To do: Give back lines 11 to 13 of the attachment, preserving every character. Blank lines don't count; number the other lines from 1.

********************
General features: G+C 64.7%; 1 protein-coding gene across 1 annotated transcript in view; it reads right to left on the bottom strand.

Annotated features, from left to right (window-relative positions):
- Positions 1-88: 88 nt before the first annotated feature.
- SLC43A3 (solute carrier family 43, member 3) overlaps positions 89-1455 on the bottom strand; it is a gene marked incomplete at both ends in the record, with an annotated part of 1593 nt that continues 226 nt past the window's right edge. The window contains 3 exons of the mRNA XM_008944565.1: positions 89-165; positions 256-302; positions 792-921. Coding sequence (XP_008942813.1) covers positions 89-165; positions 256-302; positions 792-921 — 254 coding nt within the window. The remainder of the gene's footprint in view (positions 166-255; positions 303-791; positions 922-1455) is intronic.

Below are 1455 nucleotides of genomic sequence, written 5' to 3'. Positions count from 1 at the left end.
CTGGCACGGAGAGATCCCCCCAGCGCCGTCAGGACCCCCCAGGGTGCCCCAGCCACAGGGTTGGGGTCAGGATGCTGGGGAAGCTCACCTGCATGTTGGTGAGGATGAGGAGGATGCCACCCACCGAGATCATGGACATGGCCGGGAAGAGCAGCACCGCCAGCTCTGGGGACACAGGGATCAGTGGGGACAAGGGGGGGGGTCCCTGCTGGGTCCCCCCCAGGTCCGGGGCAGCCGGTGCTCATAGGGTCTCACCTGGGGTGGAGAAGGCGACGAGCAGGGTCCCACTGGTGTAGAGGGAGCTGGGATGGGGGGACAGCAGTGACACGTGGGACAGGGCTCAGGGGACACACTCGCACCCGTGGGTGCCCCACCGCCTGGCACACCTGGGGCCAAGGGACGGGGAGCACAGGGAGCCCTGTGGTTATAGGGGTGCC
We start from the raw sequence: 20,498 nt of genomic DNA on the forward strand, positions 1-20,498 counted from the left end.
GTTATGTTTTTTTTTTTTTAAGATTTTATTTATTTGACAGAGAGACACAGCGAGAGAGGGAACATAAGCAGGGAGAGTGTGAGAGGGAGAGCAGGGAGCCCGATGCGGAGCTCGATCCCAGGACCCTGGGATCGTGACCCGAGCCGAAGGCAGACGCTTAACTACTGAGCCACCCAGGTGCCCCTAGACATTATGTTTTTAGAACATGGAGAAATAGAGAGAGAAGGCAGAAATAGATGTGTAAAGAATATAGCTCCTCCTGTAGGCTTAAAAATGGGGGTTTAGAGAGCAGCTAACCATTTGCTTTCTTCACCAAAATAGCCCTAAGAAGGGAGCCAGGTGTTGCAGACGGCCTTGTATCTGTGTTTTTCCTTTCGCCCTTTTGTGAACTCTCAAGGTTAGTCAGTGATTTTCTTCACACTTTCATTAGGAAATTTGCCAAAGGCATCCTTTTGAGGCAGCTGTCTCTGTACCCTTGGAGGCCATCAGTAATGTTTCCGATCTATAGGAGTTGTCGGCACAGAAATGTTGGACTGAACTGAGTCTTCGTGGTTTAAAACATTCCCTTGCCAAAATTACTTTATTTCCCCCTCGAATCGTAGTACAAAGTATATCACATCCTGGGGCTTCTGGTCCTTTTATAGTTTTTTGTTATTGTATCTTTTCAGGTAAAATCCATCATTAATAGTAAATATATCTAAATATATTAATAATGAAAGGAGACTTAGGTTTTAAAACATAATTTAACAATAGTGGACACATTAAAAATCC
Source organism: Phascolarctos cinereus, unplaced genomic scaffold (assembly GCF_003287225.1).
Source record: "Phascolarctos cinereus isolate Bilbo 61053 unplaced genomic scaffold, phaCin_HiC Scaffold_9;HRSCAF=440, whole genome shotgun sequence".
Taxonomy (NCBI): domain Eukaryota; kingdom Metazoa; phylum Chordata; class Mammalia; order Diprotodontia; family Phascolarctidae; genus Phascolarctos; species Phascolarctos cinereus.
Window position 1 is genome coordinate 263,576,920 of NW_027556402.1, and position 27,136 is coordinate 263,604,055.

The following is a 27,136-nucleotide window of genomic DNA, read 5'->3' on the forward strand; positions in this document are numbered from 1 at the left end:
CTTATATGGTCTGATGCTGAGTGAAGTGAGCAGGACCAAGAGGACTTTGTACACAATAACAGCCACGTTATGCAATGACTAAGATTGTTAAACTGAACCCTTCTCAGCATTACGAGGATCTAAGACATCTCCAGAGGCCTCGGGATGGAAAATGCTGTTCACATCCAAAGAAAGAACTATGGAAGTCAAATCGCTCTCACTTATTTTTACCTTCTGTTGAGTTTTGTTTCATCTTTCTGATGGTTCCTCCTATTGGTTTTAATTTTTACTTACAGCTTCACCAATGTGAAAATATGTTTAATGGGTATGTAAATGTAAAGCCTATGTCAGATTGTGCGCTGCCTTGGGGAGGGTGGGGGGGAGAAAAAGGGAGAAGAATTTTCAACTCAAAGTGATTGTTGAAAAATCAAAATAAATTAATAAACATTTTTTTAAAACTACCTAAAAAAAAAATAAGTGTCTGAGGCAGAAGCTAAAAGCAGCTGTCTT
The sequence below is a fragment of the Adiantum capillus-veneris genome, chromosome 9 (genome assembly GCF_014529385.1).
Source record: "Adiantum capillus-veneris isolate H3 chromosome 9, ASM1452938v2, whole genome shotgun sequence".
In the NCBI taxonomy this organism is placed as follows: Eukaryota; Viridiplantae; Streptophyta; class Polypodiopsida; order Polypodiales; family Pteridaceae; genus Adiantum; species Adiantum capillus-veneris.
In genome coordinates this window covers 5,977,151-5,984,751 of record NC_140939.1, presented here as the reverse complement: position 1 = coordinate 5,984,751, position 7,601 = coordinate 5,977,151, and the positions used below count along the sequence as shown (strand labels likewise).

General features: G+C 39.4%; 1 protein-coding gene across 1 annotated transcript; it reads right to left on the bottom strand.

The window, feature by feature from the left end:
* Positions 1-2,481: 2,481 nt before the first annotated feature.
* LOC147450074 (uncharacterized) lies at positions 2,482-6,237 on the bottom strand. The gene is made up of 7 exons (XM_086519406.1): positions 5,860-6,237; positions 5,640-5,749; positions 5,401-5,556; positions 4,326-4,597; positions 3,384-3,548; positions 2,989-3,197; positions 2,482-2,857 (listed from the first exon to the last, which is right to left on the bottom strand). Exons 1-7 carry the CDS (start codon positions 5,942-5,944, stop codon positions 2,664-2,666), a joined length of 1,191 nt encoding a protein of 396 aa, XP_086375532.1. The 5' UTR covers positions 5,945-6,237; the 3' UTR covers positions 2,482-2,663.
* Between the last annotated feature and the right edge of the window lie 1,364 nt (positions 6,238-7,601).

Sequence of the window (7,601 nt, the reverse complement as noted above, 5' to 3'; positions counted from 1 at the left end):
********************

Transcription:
Taxonomy (NCBI): domain Eukaryota; kingdom Metazoa; phylum Chordata; class Mammalia; order Diprotodontia; family Phascolarctidae; genus Phascolarctos; species Phascolarctos cinereus.
Window position 1 is genome coordinate 263,576,920 of NW_027556402.1, and position 27,136 is coordinate 263,604,055.

The following is a 27,136-nucleotide window of genomic DNA, read 5'->3' on the forward strand; positions in this document are numbered from 1 at the left end: